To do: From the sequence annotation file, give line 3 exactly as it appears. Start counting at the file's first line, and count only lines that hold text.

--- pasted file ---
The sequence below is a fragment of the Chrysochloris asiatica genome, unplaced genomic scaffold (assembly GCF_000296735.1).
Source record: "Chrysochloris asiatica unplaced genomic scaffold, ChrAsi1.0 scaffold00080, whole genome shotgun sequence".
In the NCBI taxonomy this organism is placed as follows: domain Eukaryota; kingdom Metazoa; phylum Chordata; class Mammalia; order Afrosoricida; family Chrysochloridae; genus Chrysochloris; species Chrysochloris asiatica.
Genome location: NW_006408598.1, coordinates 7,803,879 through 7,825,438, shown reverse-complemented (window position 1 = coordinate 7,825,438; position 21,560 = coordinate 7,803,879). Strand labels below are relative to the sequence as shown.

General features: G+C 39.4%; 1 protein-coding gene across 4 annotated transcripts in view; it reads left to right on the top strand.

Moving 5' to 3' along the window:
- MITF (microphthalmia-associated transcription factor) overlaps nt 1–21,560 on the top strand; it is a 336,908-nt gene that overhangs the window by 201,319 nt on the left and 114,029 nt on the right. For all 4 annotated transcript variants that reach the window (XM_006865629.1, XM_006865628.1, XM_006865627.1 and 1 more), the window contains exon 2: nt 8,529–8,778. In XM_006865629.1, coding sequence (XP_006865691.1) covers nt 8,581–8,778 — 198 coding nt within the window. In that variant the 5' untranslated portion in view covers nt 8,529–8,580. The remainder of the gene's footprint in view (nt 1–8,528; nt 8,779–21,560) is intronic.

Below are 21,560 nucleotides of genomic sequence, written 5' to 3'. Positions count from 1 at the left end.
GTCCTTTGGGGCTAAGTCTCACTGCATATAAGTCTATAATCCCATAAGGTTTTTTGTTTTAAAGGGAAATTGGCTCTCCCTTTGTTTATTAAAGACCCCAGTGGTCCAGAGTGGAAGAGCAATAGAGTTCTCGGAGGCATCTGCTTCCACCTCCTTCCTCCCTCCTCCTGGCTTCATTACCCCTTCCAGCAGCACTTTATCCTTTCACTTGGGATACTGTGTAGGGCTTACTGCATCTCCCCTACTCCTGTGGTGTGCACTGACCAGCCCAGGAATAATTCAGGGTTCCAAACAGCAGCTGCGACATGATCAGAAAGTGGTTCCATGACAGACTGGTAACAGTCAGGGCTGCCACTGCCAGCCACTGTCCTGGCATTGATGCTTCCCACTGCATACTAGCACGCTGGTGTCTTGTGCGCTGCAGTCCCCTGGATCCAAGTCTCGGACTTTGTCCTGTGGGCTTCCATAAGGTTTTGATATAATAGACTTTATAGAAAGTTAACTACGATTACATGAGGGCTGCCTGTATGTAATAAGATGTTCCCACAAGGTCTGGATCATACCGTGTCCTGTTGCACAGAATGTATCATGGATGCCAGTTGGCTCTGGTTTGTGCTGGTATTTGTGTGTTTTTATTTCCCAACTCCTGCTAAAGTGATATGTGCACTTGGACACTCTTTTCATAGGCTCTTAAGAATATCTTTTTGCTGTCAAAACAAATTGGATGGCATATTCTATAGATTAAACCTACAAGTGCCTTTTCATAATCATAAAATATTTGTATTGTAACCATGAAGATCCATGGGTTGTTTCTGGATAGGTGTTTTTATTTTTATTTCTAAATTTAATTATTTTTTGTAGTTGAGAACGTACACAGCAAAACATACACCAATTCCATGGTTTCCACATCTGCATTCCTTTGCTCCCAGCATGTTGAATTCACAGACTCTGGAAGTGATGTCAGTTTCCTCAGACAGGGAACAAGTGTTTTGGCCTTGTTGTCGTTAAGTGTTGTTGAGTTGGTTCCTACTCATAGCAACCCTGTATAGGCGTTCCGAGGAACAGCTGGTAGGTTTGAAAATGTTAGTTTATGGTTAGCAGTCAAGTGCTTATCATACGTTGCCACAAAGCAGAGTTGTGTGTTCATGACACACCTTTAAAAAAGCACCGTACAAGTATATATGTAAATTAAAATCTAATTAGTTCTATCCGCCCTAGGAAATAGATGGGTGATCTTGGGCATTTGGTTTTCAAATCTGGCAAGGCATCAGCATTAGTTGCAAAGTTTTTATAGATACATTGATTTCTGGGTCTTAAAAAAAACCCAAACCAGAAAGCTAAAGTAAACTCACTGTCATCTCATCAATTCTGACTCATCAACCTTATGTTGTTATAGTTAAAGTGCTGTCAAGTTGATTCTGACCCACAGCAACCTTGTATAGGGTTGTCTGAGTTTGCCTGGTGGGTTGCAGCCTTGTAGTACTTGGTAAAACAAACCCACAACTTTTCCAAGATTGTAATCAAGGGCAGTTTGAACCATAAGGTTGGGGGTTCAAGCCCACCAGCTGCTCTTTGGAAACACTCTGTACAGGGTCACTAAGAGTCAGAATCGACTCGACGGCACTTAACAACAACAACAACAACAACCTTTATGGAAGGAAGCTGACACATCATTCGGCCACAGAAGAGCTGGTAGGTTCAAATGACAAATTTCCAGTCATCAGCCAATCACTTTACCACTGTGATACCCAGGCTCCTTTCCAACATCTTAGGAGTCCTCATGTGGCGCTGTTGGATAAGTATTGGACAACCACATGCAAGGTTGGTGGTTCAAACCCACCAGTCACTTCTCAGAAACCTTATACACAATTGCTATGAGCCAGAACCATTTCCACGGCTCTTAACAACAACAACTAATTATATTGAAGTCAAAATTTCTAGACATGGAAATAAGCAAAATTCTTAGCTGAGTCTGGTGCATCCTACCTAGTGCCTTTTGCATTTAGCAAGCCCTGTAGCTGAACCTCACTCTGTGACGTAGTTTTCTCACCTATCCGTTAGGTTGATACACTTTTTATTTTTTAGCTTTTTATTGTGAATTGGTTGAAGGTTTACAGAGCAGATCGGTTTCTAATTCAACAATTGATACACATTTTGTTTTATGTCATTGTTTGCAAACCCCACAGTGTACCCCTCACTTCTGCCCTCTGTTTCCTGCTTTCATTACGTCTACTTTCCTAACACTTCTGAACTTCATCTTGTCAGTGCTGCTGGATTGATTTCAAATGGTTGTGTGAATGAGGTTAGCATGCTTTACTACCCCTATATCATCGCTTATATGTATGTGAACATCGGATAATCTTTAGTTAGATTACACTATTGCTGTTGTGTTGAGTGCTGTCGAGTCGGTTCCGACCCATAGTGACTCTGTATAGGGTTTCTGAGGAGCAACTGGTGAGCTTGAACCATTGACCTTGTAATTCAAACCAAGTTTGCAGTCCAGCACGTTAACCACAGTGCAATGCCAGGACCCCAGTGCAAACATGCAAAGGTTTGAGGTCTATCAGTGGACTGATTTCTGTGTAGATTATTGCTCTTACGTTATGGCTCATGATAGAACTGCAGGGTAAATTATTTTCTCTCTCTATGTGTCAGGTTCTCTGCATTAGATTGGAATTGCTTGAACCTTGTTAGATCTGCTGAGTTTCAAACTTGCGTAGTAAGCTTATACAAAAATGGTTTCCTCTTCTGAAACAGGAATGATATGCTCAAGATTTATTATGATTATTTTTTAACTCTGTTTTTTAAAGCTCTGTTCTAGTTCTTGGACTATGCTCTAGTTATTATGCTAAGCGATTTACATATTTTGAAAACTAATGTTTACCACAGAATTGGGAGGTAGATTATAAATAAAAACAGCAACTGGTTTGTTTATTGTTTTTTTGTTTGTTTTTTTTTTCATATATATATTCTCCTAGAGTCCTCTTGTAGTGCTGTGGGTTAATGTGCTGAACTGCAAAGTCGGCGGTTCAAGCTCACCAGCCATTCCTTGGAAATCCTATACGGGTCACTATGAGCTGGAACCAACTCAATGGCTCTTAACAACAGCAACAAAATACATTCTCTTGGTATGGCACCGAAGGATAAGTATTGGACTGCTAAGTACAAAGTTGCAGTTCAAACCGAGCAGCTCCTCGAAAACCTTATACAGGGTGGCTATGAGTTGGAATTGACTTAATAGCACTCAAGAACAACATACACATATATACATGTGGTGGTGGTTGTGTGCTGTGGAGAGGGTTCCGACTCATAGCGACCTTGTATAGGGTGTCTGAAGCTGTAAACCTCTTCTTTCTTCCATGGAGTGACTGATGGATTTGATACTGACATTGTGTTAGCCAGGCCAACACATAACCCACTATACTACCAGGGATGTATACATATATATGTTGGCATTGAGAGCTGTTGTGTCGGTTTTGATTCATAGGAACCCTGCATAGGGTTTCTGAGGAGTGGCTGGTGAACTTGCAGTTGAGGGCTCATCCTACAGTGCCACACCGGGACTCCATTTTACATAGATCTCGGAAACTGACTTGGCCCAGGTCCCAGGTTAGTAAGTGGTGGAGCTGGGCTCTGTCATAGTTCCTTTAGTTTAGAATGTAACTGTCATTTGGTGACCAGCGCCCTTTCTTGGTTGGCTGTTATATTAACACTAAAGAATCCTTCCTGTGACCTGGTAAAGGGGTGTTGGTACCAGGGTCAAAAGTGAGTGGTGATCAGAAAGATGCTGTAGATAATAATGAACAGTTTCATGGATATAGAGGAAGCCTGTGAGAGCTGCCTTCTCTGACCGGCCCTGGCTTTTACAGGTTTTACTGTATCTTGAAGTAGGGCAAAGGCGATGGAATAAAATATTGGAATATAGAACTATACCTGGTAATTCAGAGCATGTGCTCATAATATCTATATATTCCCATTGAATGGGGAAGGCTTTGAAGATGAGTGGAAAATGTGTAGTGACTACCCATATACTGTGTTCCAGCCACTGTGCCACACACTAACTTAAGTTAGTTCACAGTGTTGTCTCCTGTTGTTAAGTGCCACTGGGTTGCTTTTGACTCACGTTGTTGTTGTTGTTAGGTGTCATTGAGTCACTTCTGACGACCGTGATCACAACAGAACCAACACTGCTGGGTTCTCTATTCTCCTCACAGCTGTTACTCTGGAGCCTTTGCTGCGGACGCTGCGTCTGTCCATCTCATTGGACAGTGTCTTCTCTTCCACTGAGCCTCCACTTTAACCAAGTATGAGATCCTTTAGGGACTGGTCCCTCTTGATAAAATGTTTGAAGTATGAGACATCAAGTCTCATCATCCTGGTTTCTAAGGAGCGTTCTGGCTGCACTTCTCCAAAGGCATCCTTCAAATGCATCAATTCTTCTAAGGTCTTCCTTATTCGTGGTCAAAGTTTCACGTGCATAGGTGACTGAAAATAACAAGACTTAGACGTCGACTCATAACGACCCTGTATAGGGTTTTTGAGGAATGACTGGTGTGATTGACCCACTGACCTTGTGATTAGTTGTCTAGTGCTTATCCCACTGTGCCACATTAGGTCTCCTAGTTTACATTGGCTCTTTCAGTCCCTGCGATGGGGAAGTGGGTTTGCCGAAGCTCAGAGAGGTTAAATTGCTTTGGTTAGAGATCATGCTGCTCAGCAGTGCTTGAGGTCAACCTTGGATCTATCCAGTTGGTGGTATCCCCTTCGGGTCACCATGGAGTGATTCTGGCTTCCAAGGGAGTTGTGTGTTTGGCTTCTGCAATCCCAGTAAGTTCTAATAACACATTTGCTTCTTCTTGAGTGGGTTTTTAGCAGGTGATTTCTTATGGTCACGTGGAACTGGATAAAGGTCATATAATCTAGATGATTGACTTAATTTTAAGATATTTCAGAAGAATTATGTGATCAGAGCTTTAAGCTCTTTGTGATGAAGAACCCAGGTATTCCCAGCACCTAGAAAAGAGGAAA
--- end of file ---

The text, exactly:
In the NCBI taxonomy this organism is placed as follows: domain Eukaryota; kingdom Metazoa; phylum Chordata; class Mammalia; order Afrosoricida; family Chrysochloridae; genus Chrysochloris; species Chrysochloris asiatica.